Starting next year, California’s Senate Bill 1383 will begin to require businesses and consumers to separate food waste from their garbage and put them into “green” bins for proper composting.
The legislation, passed in 2016 by then-governor Jerry Brown and the California state legislature, also will begin requiring tier 1 food businesses (grocery retailers, food distributors, food service providers) to divert 20% of food destined to be thrown away to food recovery organizations by the year 2025.
While I think it’s a good thing that everyone in California – both consumers and businesses – will eventually be required to start composting, I’m more interested in how SB 1383 could catalyze interest in platforms that help put food destined for the waste bin on someone’s plate instead. After all, while composting is a net positive from a climate impact reduction perspective, it’s also the last stop on the food waste recovery and mitigation express. In other words, when food feeds someone instead of ending up as fertilizer, everyone wins.
The timing is good for the law, partly because the pandemic has driven home the realization among businesses that it’s their responsibility to try and divert food to local food banks or other food recovery organizations as good corporate citizens. And of course, it also makes good business sense, since by redirecting food to food recovery organizations, these businesses can also claim these donations on their taxes.
As grocery retailers and other tier 1 food businesses ramp up their food diversion efforts, there are some organizations that could help them along the way. One of these companies is Goodr, which offers grocery retailers and other food-related organizations a tech platform and associated service to help them get excess food in the hands of food charities. Goodr sprang into action in its home market of Atlanta during the early days of the pandemic and showed it could really make an impact. Other organizations such as Quest also provide food diversion services and food waste audits.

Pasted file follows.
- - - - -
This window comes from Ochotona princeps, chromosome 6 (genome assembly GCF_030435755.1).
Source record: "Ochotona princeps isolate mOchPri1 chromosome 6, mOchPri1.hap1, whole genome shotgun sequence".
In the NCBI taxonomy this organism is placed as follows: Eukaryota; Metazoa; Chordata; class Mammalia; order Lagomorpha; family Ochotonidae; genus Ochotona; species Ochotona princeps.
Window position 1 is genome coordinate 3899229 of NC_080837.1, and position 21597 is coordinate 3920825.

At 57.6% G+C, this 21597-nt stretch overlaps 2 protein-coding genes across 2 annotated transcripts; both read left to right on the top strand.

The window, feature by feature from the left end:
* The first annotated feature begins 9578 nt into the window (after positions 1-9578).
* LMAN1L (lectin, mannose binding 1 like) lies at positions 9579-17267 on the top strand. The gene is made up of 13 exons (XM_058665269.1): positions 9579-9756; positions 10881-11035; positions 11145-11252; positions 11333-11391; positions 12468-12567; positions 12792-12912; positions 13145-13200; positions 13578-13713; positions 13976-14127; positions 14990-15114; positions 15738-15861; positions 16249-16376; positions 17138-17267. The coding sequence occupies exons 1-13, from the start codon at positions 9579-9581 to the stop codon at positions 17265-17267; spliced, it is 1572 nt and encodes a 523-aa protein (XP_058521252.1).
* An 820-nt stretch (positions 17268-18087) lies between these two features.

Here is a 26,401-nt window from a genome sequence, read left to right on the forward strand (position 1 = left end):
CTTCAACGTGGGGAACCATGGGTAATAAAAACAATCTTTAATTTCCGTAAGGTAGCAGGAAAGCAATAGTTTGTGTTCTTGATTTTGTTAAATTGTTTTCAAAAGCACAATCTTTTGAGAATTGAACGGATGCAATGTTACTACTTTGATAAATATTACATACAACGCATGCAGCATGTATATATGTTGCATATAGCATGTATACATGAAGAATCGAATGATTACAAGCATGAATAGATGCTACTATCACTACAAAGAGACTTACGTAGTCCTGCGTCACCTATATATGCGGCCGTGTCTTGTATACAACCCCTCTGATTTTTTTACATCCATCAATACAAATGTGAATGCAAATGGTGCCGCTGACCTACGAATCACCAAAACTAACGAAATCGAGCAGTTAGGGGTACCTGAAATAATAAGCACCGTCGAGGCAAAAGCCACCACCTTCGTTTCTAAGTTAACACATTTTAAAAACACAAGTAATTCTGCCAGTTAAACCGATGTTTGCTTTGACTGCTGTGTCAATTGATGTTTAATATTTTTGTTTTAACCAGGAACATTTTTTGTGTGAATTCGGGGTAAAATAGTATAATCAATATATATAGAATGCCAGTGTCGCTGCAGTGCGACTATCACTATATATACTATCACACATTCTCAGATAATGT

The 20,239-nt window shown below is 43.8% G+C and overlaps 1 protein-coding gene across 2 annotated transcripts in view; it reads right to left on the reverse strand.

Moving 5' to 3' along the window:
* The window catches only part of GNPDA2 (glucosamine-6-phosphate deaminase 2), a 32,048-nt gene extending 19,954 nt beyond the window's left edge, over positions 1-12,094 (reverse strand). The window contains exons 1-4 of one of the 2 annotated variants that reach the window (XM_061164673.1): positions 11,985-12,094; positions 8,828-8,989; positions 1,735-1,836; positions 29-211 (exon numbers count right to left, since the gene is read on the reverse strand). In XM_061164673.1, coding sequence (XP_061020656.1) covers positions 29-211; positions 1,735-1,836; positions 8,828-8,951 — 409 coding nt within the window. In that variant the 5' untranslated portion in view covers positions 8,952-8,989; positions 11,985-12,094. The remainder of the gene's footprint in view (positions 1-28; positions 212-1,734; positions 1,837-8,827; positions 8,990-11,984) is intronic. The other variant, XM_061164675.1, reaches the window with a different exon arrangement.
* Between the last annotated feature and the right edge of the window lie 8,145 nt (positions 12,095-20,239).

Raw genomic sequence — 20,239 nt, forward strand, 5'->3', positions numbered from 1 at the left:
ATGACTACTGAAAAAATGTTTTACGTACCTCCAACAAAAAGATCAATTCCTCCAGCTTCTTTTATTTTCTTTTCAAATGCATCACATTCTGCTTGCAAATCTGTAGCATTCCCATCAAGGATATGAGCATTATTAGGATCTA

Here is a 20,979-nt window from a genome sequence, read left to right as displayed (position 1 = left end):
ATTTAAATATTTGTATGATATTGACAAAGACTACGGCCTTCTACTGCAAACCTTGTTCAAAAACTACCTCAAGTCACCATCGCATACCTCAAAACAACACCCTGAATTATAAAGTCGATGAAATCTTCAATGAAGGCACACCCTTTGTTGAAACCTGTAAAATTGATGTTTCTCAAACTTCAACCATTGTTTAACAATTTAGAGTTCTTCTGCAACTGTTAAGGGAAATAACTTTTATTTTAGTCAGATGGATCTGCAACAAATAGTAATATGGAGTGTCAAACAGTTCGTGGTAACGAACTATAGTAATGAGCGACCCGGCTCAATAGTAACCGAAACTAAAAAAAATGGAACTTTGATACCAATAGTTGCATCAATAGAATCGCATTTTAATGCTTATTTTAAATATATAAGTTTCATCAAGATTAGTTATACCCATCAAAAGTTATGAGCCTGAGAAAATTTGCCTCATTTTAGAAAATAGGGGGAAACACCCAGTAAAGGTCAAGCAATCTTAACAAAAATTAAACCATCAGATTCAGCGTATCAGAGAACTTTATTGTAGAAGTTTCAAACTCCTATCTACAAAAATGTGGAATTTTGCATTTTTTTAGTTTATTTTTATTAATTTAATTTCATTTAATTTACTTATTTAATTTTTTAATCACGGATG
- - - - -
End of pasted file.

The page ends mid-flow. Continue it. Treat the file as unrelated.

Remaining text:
One of the challenges of a food recovery program is just having the ability to track and manage potential food waste. There are a number of technology platform providers such as Afresh and Crisp that give grocery providers tools powered by machine vision, AI, and other cutting-edge technologies to better predict and manage fresh food inventories. There are even food robot companies like Simbe developing technologies to help assist in food waste reduction management.
Finally, there are marketplaces like Olio and Too Good to Go that enable grocery retailers, restaurants, and other organizations to list excess edible food for sale on a highly-discounted basis to local consumers. While food sold on these platforms will not count towards the company’s 20% food diversion requirement, using them will help a company reduce the overall amount of food wasted and help provide low-cost food to consumers.
But what I am most excited about is how SB 1383 could give rise to new solutions to help food retailers and foodservice providers waste less food. New regulations often serve as catalysts for innovation, giving large businesses a new reason to invest in core technology infrastructure. As SB 1383’s regulations begin to go into effect, innovators with good ideas for new technology to help companies reduce food waste and redirect excess food towards food insecure citizens will have a growing market opportunity for their solutions. This growing opportunity will likely attract more venture investment for a category that has, at least in the past, had a hard time convincing investors there was enough of a market to garner them a return on their investment.